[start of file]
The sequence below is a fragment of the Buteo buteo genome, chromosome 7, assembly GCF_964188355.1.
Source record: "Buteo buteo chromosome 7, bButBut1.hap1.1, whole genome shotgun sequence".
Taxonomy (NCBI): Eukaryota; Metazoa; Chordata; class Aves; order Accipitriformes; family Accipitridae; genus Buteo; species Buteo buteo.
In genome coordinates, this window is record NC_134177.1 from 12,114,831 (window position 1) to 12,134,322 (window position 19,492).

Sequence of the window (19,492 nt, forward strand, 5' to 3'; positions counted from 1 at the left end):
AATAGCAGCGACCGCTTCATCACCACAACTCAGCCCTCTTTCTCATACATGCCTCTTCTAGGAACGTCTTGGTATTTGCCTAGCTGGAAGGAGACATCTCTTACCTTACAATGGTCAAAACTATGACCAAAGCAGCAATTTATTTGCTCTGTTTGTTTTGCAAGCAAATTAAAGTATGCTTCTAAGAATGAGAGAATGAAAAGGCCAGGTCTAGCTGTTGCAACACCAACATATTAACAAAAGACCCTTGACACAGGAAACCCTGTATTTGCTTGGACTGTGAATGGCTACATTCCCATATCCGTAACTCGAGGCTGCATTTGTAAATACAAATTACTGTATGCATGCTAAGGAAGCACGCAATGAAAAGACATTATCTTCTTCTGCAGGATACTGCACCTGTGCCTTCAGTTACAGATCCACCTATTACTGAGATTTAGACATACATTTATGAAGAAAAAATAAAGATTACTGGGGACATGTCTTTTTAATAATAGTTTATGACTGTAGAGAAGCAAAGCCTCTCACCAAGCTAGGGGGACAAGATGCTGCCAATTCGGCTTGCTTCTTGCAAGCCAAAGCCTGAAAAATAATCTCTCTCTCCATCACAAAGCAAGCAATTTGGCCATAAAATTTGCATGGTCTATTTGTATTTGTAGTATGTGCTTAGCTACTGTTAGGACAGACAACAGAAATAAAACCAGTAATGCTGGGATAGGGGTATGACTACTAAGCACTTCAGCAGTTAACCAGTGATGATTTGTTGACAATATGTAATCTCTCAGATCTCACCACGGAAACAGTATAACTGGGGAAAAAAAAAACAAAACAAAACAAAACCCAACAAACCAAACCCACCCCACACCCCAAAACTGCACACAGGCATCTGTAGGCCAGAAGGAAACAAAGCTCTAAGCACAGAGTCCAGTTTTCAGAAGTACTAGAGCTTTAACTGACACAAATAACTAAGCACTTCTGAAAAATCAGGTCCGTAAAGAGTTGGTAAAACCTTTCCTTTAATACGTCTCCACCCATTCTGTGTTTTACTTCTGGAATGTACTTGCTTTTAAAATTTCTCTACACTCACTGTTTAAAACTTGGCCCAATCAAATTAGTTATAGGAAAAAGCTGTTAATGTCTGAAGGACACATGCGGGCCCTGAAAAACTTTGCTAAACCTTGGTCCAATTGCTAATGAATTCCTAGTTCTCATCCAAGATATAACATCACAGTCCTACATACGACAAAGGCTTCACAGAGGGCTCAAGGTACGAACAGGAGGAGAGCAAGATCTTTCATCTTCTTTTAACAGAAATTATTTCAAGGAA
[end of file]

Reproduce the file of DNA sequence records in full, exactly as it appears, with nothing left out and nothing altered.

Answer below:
The sequence below is a fragment of the Buteo buteo genome, chromosome 7, assembly GCF_964188355.1.
Source record: "Buteo buteo chromosome 7, bButBut1.hap1.1, whole genome shotgun sequence".
Taxonomy (NCBI): Eukaryota; Metazoa; Chordata; class Aves; order Accipitriformes; family Accipitridae; genus Buteo; species Buteo buteo.
In genome coordinates, this window is record NC_134177.1 from 12,114,831 (window position 1) to 12,134,322 (window position 19,492).

Sequence of the window (19,492 nt, forward strand, 5' to 3'; positions counted from 1 at the left end):
AATAGCAGCGACCGCTTCATCACCACAACTCAGCCCTCTTTCTCATACATGCCTCTTCTAGGAACGTCTTGGTATTTGCCTAGCTGGAAGGAGACATCTCTTACCTTACAATGGTCAAAACTATGACCAAAGCAGCAATTTATTTGCTCTGTTTGTTTTGCAAGCAAATTAAAGTATGCTTCTAAGAATGAGAGAATGAAAAGGCCAGGTCTAGCTGTTGCAACACCAACATATTAACAAAAGACCCTTGACACAGGAAACCCTGTATTTGCTTGGACTGTGAATGGCTACATTCCCATATCCGTAACTCGAGGCTGCATTTGTAAATACAAATTACTGTATGCATGCTAAGGAAGCACGCAATGAAAAGACATTATCTTCTTCTGCAGGATACTGCACCTGTGCCTTCAGTTACAGATCCACCTATTACTGAGATTTAGACATACATTTATGAAGAAAAAATAAAGATTACTGGGGACATGTCTTTTTAATAATAGTTTATGACTGTAGAGAAGCAAAGCCTCTCACCAAGCTAGGGGGACAAGATGCTGCCAATTCGGCTTGCTTCTTGCAAGCCAAAGCCTGAAAAATAATCTCTCTCTCCATCACAAAGCAAGCAATTTGGCCATAAAATTTGCATGGTCTATTTGTATTTGTAGTATGTGCTTAGCTACTGTTAGGACAGACAACAGAAATAAAACCAGTAATGCTGGGATAGGGGTATGACTACTAAGCACTTCAGCAGTTAACCAGTGATGATTTGTTGACAATATGTAATCTCTCAGATCTCACCACGGAAACAGTATAACTGGGGAAAAAAAAAACAAAACAAAACAAAACCCAACAAACCAAACCCACCCCACACCCCAAAACTGCACACAGGCATCTGTAGGCCAGAAGGAAACAAAGCTCTAAGCACAGAGTCCAGTTTTCAGAAGTACTAGAGCTTTAACTGACACAAATAACTAAGCACTTCTGAAAAATCAGGTCCGTAAAGAGTTGGTAAAACCTTTCCTTTAATACGTCTCCACCCATTCTGTGTTTTACTTCTGGAATGTACTTGCTTTTAAAATTTCTCTACACTCACTGTTTAAAACTTGGCCCAATCAAATTAGTTATAGGAAAAAGCTGTTAATGTCTGAAGGACACATGCGGGCCCTGAAAAACTTTGCTAAACCTTGGTCCAATTGCTAATGAATTCCTAGTTCTCATCCAAGATATAACATCACAGTCCTACATACGACAAAGGCTTCACAGAGGGCTCAAGGTACGAACAGGAGGAGAGCAAGATCTTTCATCTTCTTTTAACAGAAATTATTTCAAGGAA